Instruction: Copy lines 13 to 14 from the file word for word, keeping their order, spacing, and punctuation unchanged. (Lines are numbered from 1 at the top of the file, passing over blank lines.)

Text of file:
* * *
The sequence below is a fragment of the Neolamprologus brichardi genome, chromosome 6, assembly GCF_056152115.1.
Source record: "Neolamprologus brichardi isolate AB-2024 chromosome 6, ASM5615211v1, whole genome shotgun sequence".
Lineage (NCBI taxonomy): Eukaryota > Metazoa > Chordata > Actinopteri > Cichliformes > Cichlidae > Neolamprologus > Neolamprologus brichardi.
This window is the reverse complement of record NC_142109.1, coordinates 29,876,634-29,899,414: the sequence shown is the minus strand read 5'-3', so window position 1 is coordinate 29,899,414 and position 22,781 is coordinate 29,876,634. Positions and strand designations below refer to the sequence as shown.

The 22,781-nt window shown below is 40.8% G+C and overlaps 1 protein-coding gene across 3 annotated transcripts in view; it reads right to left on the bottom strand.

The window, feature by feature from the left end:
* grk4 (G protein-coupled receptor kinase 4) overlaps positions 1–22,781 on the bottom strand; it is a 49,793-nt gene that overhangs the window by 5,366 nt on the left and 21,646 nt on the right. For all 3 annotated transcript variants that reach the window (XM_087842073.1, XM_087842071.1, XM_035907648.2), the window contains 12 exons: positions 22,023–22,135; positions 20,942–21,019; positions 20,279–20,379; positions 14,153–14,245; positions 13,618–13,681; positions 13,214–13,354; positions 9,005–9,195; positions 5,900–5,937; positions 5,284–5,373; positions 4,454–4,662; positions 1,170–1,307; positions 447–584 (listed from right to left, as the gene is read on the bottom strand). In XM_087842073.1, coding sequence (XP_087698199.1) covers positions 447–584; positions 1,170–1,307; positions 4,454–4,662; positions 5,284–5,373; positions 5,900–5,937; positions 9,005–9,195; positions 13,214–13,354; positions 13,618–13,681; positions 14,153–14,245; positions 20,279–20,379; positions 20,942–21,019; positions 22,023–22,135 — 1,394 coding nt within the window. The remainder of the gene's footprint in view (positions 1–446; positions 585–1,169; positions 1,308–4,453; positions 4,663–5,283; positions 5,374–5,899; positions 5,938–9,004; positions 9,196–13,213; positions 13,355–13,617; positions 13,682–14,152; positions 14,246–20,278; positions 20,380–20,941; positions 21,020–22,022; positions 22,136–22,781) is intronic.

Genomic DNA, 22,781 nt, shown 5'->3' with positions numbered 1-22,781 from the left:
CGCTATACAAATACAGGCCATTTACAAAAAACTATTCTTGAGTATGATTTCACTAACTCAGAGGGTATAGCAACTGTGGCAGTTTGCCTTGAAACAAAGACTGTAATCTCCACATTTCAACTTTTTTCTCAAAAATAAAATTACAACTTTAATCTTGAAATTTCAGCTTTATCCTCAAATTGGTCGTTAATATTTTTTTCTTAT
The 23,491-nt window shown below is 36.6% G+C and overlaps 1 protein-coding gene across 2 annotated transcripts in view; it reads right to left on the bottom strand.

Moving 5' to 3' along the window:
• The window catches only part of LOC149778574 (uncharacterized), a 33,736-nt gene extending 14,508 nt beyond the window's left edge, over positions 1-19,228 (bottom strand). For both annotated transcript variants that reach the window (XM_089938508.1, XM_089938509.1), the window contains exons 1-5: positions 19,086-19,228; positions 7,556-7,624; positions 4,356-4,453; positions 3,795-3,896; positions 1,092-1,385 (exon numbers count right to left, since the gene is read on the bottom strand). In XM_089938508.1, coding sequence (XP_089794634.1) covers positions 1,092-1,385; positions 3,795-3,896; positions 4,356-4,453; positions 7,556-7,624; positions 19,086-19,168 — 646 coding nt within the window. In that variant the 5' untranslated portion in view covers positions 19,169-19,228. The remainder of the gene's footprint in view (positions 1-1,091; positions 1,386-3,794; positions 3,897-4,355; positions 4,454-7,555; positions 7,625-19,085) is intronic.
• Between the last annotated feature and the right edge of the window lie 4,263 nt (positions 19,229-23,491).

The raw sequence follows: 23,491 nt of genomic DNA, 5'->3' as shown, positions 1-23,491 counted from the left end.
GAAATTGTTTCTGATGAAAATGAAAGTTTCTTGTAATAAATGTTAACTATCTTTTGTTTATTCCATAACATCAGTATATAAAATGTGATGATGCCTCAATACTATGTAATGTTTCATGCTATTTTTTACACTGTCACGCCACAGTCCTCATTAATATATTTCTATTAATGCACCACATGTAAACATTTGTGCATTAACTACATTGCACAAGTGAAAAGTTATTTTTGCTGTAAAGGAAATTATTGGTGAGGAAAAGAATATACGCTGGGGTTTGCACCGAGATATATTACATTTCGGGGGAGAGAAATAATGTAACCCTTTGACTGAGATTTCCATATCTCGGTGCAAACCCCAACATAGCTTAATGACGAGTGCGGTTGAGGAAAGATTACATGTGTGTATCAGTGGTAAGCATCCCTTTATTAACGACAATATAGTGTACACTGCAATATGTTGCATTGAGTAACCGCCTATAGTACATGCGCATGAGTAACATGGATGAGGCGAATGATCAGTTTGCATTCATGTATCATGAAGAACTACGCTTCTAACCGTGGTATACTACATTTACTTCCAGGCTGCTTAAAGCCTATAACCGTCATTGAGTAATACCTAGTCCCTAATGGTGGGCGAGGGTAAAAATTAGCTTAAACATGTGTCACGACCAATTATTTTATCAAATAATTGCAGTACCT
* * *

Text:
• Between the last annotated feature and the right edge of the window lie 4,263 nt (positions 19,229-23,491).

The raw sequence follows: 23,491 nt of genomic DNA, 5'->3' as shown, positions 1-23,491 counted from the left end.